Diplomatic Reception Rooms

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Object Details

Maker
Unknown
Date
ca. 1795-1810
Geography
China
Culture
China, for export
Medium
ceramic; porcelain with overglaze enamels
Dimensions
Various sizes
Provenance
By descent in the Sargent family to the donors
Inscriptions
A banner inscribed with the motto "NEC QUAERERE HONOREM, NEC SPERNERE" (Neither to see not to despise honors)
Credit Line
Gift of Misses Aimee and Rosamond Lamb
Collection
The Diplomatic Reception Rooms, U.S. Department of State, Washington, D.C.
Accession Number
RR-1985.0043.1-.4

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Object Essay

Services of Chinese export porcelain personalized simply by the addition of initials or monograms in shields, medallions, or borders were relatively common in the early American market. Such simple individualization satisfied the desire for something special in a manner consistent with the accepted definition of democratic behavior. A few personalized Chinese export porcelain services from the late eighteenth century, however, display armorial or pseudo-armorial decoration, reflecting another aspect of the American democratic attitude—the notion that social standing could be redefined simply by adopting the accoutrements of a higher class even if one were not born into it. American services with heraldic devices in the manner of Old World services include those for James H. Giles of New York (made ca. 1785), the Chase family of Maryland (made about 1795), Elias Boudinot of New Jersey (made about 1790), Charles Manigault of South Carolina (made about 1820), the Clement family of Philadelphia (made about 1800), and the Sargent family of Massachusetts, as seen in this plate and related examples.1For a discussion of these services, see Le Corbeiller 1977, 1124–29.

Four plates from the Sargent service are preserved in the Diplomatic Reception Rooms, given by descendants of Ignatius Sargent of Gloucester, Massachusetts.2The other three plates in the Collection’s group are 1985.43.2–4; see Conger and Rollins, Treasures of State, cat. no. 166 (Acc. No. 85.43). The Collection also includes eight dinner plates from another source. Forbes, 55, describes a large group of pieces from this service in the China Trade Museum (now part of the Peabody Essex Museum of Salem) given by the same donors. Two examples are in the collection of the Museum of Fine Arts, Boston (acc. nos. 69.390–91). In the center of each plate is the Sargent arms, as recorded in the 1682–1683 “Visitation to Gloucestershire:” chevron between three dolphins, embowed or. The crest shown here and used by some American Sargents is an eagle rather than the more traditional dolphin. The banner below the armorial bears the motto NEC QUAERERE HONOR EM NEC SPERNERE (neither to seek nor to despise honors). A bookplate belonging to Ignatius Sargent and engraved by Joseph Callender (1751–1821) probably was used as the source for the Chinese decorators to copy.3Although Le Corbeiller 1977, 1125, speculates that a bookplate of Winthrop Sargent, a relative of Ignatius, also may have provided the source for the Chinese painters, Forbes, 55, notes that the descent of the service is from Ignatius Sargent. For other objects from the Winthrop Sargent family in the Collection, see Conger and Rollins, Treasures of State, cat. nos. 207, 259, and 260 (Acc. No. 78.80, 73.55, and 73.56). The Callender bookplate is illustrated in Le Corbeiller 1977, 1122.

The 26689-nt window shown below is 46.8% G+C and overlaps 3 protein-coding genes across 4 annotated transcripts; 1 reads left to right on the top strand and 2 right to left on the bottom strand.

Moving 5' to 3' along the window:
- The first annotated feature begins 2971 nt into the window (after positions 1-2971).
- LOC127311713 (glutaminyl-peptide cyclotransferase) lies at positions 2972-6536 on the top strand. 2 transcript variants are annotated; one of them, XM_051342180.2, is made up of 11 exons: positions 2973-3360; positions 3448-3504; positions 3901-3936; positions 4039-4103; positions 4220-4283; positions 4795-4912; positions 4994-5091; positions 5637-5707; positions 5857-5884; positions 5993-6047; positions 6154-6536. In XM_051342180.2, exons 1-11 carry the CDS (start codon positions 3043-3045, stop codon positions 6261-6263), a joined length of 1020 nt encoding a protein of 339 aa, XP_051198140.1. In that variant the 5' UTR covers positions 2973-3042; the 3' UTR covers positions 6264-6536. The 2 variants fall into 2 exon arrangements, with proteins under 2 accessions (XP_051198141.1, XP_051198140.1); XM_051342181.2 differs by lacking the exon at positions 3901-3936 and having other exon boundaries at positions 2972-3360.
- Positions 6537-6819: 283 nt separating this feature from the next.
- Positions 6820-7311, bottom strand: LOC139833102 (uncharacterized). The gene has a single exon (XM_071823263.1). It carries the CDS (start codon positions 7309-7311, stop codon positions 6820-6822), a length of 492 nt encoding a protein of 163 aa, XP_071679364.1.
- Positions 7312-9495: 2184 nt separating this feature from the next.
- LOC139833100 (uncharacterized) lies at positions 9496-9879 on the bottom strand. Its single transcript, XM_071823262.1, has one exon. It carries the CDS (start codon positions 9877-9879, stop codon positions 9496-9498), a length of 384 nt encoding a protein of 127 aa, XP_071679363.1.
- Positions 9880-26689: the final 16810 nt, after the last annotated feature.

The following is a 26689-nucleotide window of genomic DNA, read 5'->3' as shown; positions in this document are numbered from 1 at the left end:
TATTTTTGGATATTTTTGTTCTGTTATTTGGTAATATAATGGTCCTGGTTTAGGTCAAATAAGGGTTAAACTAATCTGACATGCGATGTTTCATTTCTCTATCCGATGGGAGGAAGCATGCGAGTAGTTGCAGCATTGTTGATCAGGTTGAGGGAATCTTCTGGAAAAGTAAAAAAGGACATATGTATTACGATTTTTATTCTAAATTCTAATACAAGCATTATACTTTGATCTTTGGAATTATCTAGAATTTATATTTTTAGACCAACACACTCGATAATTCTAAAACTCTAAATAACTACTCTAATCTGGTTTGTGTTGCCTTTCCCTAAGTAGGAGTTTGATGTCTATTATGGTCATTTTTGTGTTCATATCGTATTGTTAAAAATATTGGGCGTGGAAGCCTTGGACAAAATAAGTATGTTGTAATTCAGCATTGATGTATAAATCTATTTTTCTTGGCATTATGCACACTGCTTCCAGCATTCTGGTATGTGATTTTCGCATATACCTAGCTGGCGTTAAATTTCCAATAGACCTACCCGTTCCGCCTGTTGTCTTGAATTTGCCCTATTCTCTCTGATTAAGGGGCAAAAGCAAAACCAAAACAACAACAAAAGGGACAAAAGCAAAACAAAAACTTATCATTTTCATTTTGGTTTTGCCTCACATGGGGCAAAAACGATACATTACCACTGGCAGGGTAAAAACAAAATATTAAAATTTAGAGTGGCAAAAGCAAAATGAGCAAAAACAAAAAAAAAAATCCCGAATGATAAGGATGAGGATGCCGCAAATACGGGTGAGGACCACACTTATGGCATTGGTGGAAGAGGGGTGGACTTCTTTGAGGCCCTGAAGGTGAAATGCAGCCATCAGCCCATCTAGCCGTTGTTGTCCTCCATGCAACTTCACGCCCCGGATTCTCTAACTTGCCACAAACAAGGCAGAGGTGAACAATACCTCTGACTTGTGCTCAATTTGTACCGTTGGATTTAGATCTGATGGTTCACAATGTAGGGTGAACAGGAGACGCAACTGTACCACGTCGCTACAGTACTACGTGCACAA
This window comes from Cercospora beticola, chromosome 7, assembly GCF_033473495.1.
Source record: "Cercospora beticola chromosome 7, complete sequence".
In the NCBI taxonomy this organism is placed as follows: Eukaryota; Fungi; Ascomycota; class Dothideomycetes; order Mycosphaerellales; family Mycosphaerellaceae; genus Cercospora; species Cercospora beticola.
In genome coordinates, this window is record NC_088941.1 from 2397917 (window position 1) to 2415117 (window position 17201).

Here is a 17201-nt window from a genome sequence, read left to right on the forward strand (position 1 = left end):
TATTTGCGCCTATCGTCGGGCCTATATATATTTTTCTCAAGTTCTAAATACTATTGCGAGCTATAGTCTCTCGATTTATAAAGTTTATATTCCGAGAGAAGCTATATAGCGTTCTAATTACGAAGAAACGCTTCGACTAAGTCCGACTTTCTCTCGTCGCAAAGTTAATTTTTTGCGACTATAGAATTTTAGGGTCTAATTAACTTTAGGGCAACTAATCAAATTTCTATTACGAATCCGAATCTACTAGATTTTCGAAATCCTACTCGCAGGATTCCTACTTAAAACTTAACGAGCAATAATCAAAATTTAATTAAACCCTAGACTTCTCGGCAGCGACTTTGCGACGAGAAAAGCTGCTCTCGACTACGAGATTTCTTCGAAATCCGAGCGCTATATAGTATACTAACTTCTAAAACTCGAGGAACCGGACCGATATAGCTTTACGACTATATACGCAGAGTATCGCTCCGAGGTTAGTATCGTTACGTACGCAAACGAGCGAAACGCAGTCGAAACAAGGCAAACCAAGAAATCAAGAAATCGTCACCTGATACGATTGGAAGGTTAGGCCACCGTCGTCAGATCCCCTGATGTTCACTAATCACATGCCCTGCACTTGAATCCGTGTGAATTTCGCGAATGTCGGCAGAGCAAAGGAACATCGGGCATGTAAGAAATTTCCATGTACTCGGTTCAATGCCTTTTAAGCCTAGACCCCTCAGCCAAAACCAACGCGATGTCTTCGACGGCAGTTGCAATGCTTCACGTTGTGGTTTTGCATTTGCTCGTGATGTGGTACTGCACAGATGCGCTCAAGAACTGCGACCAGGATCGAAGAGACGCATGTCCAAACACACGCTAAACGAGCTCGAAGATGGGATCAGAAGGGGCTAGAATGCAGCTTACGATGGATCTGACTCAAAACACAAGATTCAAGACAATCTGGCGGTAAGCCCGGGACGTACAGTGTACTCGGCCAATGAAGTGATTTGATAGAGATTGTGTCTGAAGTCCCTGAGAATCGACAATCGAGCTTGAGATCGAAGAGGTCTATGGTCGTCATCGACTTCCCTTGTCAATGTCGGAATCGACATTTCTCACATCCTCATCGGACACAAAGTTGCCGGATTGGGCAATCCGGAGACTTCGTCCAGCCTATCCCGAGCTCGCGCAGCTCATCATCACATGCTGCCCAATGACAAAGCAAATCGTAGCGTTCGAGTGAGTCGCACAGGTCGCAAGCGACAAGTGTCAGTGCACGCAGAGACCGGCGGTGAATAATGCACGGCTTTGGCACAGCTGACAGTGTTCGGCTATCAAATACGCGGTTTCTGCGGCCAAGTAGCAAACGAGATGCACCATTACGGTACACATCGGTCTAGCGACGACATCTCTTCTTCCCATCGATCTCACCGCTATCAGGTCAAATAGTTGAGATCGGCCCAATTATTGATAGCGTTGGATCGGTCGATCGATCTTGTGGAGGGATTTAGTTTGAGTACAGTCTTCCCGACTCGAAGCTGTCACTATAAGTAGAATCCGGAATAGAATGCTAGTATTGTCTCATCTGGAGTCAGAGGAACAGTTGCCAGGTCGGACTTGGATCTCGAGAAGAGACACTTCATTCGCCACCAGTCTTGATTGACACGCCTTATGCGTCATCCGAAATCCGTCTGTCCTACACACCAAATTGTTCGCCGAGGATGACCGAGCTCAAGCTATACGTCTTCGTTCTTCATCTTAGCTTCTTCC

Ellen Paul Denker and Bert R. Denker

Excerpted from Jonathan L. Fairbanks. Becoming a Nation: Americana from the Diplomatic Reception Rooms, U.S. Department of State. New York: Rizzoli, 2003.